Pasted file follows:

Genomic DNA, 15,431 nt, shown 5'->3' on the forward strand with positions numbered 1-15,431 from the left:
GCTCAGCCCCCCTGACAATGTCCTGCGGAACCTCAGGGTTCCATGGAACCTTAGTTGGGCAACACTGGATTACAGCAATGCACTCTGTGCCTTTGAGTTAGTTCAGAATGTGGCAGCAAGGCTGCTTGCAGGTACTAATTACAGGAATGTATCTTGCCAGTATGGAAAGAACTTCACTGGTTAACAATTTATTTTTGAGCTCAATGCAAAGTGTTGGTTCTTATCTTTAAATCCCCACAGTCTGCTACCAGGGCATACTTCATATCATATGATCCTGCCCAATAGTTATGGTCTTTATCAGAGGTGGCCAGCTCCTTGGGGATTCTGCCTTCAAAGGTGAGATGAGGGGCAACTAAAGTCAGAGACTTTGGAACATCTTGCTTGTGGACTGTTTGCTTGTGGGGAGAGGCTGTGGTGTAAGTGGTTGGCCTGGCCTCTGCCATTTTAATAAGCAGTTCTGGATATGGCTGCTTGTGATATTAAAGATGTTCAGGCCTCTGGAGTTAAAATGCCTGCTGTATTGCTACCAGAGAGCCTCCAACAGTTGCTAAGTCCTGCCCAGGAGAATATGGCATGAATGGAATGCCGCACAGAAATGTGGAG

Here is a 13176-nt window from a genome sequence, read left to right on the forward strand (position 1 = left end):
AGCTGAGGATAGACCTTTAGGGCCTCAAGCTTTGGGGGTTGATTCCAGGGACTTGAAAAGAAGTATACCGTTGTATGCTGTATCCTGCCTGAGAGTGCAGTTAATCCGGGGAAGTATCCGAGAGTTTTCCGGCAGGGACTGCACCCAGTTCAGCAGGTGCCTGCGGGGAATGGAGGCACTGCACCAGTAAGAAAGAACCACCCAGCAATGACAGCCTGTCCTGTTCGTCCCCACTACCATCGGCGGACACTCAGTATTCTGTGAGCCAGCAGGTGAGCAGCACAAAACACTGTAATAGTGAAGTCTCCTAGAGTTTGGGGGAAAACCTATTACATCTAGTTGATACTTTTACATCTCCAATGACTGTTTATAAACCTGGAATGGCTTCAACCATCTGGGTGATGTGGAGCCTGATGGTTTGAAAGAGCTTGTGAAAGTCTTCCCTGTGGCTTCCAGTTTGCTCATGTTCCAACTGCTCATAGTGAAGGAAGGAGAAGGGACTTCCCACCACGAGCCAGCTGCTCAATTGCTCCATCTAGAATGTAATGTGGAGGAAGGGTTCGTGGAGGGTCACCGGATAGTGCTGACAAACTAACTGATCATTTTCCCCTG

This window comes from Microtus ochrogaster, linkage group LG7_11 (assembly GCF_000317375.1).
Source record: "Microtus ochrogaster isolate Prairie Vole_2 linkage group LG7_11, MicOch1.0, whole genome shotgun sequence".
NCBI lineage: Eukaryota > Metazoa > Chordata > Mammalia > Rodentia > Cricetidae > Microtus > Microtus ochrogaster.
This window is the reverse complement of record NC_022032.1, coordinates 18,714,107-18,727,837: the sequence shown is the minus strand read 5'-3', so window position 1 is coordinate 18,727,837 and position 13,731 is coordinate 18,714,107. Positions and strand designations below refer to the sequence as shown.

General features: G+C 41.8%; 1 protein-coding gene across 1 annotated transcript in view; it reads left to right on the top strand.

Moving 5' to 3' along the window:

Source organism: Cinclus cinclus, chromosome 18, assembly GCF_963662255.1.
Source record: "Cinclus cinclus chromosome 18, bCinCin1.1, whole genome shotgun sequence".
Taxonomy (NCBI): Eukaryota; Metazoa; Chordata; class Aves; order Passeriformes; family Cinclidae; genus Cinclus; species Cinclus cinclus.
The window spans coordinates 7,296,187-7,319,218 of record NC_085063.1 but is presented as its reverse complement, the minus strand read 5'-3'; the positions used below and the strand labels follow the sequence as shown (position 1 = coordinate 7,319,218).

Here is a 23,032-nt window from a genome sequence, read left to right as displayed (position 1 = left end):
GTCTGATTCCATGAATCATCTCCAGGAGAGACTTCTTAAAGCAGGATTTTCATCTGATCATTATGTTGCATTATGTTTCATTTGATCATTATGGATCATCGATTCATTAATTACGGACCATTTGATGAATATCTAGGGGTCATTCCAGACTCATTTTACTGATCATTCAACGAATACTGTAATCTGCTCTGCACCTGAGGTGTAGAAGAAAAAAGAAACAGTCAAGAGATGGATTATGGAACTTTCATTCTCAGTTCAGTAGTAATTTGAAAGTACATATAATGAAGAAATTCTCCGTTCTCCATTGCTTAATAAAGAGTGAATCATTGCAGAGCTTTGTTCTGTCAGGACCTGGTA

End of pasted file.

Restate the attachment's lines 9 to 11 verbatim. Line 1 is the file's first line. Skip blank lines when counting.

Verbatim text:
General features: G+C 41.8%; 1 protein-coding gene across 1 annotated transcript in view; it reads left to right on the top strand.

Moving 5' to 3' along the window:

Source organism: Cinclus cinclus, chromosome 18, assembly GCF_963662255.1.